Market Watch: Information-security: A critical government priority
- By Jerry Grossman
- Mar 13, 2006
The federal government will continue to allocate a significant portion of agency budgets to technology, especially information and communications technology products and services. The expected trajectory of IT spending suggests that federal IT outlays during the next five years will be about $350 billion.
This spending makes for an attractive market opportunity for companies that design, deliver, integrate, install and support these IT components. A fraction of these outlays, about $33 billion, or nearly 10 percent, will be allocated to information security, according to a recent report from market research firm Input Inc.
Considering the threat environment we face today, it is essential that the government protect classified and confidential information in its files. This task will be more challenging within the context of increased file sharing and the implementation of IP Version 6.
Successful systems integrators will need to understand the information security issues the customer faces, as well as the solutions that mitigate the risk of compromising of classified files.
These planned IT investments will expand dramatically the government's capacity to store and process digital information. Providing access to a large proportion of information that the government maintains is important to constituent service and informing the public. However, a sizable component of data that intelligence, defense and homeland security agencies gather is classified and subject to strict limits on its accessibility.
Accordingly, it is critical that the ongoing government investment in IT occurs in an architecture that delivers data security and access control.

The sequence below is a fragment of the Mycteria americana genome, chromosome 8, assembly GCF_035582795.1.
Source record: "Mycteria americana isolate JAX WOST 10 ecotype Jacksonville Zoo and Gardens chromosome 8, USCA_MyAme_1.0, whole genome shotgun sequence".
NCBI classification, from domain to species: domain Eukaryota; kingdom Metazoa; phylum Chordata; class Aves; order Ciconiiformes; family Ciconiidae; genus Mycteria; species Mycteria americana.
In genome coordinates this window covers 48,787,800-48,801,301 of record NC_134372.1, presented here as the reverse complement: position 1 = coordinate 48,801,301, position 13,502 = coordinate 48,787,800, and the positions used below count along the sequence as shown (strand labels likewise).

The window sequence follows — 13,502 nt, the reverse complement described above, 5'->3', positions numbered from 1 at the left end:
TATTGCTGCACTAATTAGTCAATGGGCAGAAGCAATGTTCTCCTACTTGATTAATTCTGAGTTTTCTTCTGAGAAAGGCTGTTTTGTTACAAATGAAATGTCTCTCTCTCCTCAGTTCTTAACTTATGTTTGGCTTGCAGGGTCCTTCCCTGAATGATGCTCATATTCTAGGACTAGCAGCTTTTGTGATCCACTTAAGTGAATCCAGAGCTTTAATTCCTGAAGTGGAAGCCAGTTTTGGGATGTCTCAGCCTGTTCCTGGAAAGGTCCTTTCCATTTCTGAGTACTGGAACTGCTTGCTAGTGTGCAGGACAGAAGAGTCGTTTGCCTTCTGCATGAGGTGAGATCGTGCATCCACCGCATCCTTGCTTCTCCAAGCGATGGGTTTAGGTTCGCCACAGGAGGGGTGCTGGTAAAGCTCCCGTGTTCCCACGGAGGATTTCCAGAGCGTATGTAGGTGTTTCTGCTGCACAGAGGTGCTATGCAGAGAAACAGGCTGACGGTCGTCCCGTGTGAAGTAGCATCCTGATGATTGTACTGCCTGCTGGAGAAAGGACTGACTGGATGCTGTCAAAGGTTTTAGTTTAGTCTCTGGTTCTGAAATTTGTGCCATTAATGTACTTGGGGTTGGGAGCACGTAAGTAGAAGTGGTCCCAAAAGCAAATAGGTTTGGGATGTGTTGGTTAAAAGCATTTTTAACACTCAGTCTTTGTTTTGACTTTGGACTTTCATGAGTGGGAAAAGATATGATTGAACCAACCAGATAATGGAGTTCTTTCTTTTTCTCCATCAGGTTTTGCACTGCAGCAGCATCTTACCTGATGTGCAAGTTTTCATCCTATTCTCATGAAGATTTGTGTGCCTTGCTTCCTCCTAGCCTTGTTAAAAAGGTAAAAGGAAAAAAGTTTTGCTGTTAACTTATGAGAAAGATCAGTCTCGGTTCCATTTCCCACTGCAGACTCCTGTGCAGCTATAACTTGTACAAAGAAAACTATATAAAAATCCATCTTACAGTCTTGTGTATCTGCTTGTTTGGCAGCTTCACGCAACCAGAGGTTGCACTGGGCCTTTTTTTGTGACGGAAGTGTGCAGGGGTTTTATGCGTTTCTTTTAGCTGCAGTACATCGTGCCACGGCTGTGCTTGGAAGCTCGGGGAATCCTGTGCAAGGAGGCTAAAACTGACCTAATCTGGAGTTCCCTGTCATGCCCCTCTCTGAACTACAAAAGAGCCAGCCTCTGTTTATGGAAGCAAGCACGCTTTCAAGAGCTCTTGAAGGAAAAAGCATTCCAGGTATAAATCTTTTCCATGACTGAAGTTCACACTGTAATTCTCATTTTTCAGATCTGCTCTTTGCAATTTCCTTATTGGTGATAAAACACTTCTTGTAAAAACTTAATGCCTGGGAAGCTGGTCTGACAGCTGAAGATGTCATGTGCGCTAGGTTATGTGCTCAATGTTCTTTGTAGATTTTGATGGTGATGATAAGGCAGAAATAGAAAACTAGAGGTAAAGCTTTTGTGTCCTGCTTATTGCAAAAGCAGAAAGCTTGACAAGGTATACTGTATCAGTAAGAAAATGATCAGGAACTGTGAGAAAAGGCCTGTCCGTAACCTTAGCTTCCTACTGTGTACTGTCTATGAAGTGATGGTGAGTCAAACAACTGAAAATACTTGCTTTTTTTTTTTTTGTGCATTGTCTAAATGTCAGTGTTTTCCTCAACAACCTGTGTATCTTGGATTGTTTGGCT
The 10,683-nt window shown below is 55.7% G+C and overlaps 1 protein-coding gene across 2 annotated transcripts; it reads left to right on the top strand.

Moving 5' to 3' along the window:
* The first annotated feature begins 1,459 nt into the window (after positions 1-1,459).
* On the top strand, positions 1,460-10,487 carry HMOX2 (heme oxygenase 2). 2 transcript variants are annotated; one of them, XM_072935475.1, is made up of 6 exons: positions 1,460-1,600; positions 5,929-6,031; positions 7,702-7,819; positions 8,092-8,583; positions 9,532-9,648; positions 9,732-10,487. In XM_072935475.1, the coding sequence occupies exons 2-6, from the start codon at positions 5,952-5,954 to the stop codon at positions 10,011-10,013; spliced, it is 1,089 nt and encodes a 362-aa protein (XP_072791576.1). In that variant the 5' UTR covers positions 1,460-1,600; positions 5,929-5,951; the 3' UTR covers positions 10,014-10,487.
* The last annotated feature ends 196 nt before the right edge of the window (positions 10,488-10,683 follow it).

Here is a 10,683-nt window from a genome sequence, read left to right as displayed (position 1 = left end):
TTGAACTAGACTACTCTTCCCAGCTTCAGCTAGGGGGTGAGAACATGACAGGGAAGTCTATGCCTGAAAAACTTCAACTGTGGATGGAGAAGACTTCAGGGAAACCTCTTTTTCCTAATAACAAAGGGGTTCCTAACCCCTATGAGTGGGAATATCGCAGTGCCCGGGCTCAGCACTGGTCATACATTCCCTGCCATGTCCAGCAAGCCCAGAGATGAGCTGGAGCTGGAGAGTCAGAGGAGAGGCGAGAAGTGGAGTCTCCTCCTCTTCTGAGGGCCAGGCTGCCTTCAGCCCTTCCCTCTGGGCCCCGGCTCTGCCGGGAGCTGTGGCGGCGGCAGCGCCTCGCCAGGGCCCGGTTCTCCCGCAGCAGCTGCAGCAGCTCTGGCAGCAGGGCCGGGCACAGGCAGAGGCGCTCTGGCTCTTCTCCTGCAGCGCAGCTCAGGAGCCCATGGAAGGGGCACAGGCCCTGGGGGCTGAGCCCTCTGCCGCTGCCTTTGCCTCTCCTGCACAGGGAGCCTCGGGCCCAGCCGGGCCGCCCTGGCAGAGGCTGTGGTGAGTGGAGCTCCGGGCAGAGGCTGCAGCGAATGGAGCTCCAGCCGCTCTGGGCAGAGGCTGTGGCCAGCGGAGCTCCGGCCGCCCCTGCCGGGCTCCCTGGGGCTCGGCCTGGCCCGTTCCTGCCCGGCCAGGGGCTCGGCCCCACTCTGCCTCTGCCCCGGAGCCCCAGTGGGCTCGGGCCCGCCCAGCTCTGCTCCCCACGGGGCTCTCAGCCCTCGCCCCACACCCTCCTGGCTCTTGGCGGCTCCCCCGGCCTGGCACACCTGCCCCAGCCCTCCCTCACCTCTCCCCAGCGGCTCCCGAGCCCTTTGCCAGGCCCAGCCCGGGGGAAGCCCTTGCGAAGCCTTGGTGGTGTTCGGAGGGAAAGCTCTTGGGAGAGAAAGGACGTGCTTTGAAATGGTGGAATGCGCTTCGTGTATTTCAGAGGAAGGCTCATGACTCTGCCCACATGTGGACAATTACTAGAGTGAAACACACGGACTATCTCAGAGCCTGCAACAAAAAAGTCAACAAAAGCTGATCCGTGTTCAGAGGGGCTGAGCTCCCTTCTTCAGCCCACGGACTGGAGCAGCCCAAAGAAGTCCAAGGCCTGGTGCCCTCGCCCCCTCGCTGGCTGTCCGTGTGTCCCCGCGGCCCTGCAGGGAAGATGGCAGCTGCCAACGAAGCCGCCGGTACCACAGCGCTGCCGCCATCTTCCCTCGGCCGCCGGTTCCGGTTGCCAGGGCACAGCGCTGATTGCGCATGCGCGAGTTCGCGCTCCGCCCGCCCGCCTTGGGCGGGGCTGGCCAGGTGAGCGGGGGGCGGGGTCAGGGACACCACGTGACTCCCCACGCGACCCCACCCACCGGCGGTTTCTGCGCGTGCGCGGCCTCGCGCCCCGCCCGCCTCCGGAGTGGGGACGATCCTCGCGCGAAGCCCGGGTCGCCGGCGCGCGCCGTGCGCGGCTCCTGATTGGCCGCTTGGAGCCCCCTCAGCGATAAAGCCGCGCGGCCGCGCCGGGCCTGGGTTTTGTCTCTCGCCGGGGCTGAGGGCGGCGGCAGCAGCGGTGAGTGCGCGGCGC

The government's task is made more complicated by the broad array of new products that address elements of data security. For example, access control to facilities that house information systems, or the networks themselves, can involve several technologies. Password protection is a convention. Biometric identification has gained a foothold.
Some of these products are offered by well-known IT contractors, but many were developed and are being delivered by new, often small companies targeting defense, homeland security and commercial markets.
The Federal Information Security Modernization Act of 2002 gave agencies a framework for securing their IT systems. Subsequent reports on the status of agency information security initiatives indicate that much work remains to be done.
Information security products and procedures are widely used today, but the continuing implementation of new technologies, always with more devices and users, will prompt modifications to today's solutions. IPv6 will have an impact on both IT architectures and data security solutions.
Much like IT systems in general, an agency's systems are never finished, but are only a point along the path toward better matching of capabilities to organizational demands. From an information security standpoint, the challenge is to enlarge capacities, speed and ease of exchange while effectively securing those files to which access should or must be both limited and controlled.
The relentless march of technology, including the emergence of IPv6, will require that government continue to redesign technology and integrate it into the fabric of the workplace. This holds for back-office administrative functions, for constituent service delivery and for field operations. Federal integrators will remain critical to the government's success in meeting these information security challenges.
In-depth knowledge of the information security environment, as well as the effective tools and techniques available to meet these challenges, will provide ongoing business opportunities in the federal market well into the future.
Jerry Grossman is managing director at Houlihan Lokey Howard & Zukin, McLean, Va. He can be reached at email@example.com.